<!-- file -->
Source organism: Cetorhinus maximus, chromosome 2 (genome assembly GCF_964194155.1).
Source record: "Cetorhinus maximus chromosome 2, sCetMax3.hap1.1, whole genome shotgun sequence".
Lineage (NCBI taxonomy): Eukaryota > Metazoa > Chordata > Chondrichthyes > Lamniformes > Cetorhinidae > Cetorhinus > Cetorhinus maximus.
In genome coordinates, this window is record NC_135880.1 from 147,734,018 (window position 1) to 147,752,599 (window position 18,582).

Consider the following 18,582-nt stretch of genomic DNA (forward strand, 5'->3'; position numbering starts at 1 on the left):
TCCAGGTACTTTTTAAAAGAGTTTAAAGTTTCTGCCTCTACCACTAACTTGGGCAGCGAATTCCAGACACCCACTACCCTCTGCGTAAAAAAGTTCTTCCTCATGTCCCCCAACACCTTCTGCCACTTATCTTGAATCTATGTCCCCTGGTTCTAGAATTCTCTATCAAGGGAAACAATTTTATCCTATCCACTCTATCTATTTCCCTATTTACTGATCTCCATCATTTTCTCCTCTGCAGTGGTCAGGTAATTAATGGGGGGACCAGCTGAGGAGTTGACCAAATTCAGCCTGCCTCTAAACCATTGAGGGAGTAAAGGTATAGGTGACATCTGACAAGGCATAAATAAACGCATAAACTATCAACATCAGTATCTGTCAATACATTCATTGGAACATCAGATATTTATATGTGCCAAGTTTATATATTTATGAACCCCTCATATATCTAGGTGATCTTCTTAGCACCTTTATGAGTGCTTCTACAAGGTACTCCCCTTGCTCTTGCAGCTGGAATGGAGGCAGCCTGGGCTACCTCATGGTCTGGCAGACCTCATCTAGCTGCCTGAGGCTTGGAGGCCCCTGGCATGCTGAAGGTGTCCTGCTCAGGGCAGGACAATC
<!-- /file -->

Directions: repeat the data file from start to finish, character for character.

Source organism: Cetorhinus maximus, chromosome 2 (genome assembly GCF_964194155.1).
Source record: "Cetorhinus maximus chromosome 2, sCetMax3.hap1.1, whole genome shotgun sequence".
Lineage (NCBI taxonomy): Eukaryota > Metazoa > Chordata > Chondrichthyes > Lamniformes > Cetorhinidae > Cetorhinus > Cetorhinus maximus.
In genome coordinates, this window is record NC_135880.1 from 147,734,018 (window position 1) to 147,752,599 (window position 18,582).

Consider the following 18,582-nt stretch of genomic DNA (forward strand, 5'->3'; position numbering starts at 1 on the left):
TCCAGGTACTTTTTAAAAGAGTTTAAAGTTTCTGCCTCTACCACTAACTTGGGCAGCGAATTCCAGACACCCACTACCCTCTGCGTAAAAAAGTTCTTCCTCATGTCCCCCAACACCTTCTGCCACTTATCTTGAATCTATGTCCCCTGGTTCTAGAATTCTCTATCAAGGGAAACAATTTTATCCTATCCACTCTATCTATTTCCCTATTTACTGATCTCCATCATTTTCTCCTCTGCAGTGGTCAGGTAATTAATGGGGGGACCAGCTGAGGAGTTGACCAAATTCAGCCTGCCTCTAAACCATTGAGGGAGTAAAGGTATAGGTGACATCTGACAAGGCATAAATAAACGCATAAACTATCAACATCAGTATCTGTCAATACATTCATTGGAACATCAGATATTTATATGTGCCAAGTTTATATATTTATGAACCCCTCATATATCTAGGTGATCTTCTTAGCACCTTTATGAGTGCTTCTACAAGGTACTCCCCTTGCTCTTGCAGCTGGAATGGAGGCAGCCTGGGCTACCTCATGGTCTGGCAGACCTCATCTAGCTGCCTGAGGCTTGGAGGCCCCTGGCATGCTGAAGGTGTCCTGCTCAGGGCAGGACAATC